[4] “A vassal could only have one suzerain. In the Bible, the term for this type of loyalty is hesed. This term appears so often in the Old Testament that and array of terms are used to translate it – love, lovingkindness, mercy, faithfulness, etc.’ But the best translation of this term is simply ‘covenant faithfulness.’ “ (Richter 75) The readers are being compelled to serve the Lord by suffering well in order to give witness to Christ who faithfully suffered for our sake.

For further study, Marg Mowczko has an excellent commentary on the phrase “weaker vessel” here.

Heather Celoria

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  • Explained in terms of “covenant relationship” certainly makes much more sense; in that, we have certainly observed in our lifetime the emergence of women who have both resources and power (clout) and would not be considered the weaker sex in such a relationship.

  • Heather, I wonder if you could have used a better Bible translation? For example, “I​t was in this way long ago that the holy women who hoped in God used to adorn themselves by accepting the authority of their husbands” is not the best translation by far.

    The text usually talk about submitting – something all believers should do for one another – and does not claim anyone is an authority.

    On the “weaker vessel”, I like the idea that this was about the situation of Christian men with non-Christian wives. My own attempt to think about the topic is here: https://biblicalpersonhood.wordpress.com/2014/02/08/how-do-you-treat-a-weaker-vessel-with-honor/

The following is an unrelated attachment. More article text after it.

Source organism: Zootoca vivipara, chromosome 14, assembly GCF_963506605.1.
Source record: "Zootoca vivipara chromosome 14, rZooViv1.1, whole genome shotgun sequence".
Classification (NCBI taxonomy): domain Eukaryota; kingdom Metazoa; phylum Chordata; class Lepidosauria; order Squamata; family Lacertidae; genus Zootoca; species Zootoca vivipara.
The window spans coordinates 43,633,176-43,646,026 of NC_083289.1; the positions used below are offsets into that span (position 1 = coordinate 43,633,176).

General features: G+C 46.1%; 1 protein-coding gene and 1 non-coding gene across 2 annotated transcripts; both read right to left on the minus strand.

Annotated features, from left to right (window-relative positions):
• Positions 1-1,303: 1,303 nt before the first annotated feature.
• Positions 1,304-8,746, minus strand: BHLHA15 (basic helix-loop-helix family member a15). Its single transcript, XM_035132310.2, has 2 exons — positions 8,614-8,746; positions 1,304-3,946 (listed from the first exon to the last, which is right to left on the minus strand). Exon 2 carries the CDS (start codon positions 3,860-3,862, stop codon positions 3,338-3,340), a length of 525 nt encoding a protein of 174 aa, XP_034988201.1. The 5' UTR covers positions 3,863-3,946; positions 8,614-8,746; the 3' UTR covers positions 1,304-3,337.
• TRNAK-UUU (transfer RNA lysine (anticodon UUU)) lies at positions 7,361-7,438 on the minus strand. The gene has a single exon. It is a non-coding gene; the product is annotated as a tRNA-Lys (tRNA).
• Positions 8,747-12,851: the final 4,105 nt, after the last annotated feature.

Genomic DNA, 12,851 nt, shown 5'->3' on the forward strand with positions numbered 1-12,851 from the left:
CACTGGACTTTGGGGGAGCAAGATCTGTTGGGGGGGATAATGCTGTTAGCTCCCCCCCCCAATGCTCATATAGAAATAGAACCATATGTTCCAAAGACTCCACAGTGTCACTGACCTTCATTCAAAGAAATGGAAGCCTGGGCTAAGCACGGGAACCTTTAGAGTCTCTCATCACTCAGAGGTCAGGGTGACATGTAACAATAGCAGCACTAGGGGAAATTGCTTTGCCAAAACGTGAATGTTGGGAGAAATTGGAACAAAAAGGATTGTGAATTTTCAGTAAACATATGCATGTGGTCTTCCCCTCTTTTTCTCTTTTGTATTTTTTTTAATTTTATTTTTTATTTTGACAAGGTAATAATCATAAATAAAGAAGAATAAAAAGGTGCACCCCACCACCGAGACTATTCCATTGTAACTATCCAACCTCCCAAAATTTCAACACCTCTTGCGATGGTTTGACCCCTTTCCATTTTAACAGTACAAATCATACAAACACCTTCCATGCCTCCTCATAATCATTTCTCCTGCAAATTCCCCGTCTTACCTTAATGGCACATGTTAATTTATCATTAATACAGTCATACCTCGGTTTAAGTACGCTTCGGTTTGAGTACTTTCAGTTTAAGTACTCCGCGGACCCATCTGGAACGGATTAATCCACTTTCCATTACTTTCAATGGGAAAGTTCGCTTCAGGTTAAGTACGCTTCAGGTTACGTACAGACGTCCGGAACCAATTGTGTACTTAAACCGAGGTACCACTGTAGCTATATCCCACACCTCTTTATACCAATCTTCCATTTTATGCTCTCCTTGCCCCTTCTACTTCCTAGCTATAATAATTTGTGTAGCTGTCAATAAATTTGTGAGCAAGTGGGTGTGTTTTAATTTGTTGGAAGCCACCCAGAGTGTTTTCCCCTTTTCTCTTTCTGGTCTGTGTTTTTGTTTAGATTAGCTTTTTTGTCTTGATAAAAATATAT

• Heather, thank you. What a great study. It certainly makes this, otherwise hard to digest, passage more palatable.

    To understand the nature of God (Elohim–the one that first appears in Genesis 1, the one that creates humanity–man/woman–in their image), to understand the perfect balance of the masculine and feminine in God, without competition, is the only way to understand a true biblical plan for marriage. Unfortunately, the nature of God has been diminished to that of singular masculinity through ages, translations and struggle for power in the church, and with that a true design of marriage has been lost. When we understand that our marriage was made to resemble God’s union (between the members of the Divine family), then all funny hierarchical notions fall away by themselves, like scales from out mind’s eyes, and we become equal in our eyes as we are in the eyes of our Creator.

  • The explanation provided as it pertains to personal marriage relationships is very helpful.

    It does raise other questions. Are Christians to always be resigned to unjust systems of the world? Because in the big picture these systems no longer have authority, are we to merely accept that they will always be that way? Or are there times, places, and means by which Christians ought to resist and fight back against systemic injustice? Is this passive stance of 1 Peter due in part to the political realities of the time when most individuals literally had no say in how they were governed? Or perhaps partly due to theological stance that they really expected the world and its systems to pass away very, very soon?

    Should we modern egalitarian Christians be more or less vocal on gender equality given 1 Peter?

    • 1 Corinthians 7:21
      Are you called to be a slave? Care not for it. But if you may be free, use that rather.

  • I’m not completely clear on the “weaker vessel” reference being spiritual weakness, as the text does not refer to anyone in these pairings as the weaker vessel except for the wife.

    Disturbingly, you often see passages such as these used to justify not only marital hierarchy, but even to urge women to stay in physically abusive situations. Nothing could be further from the truth.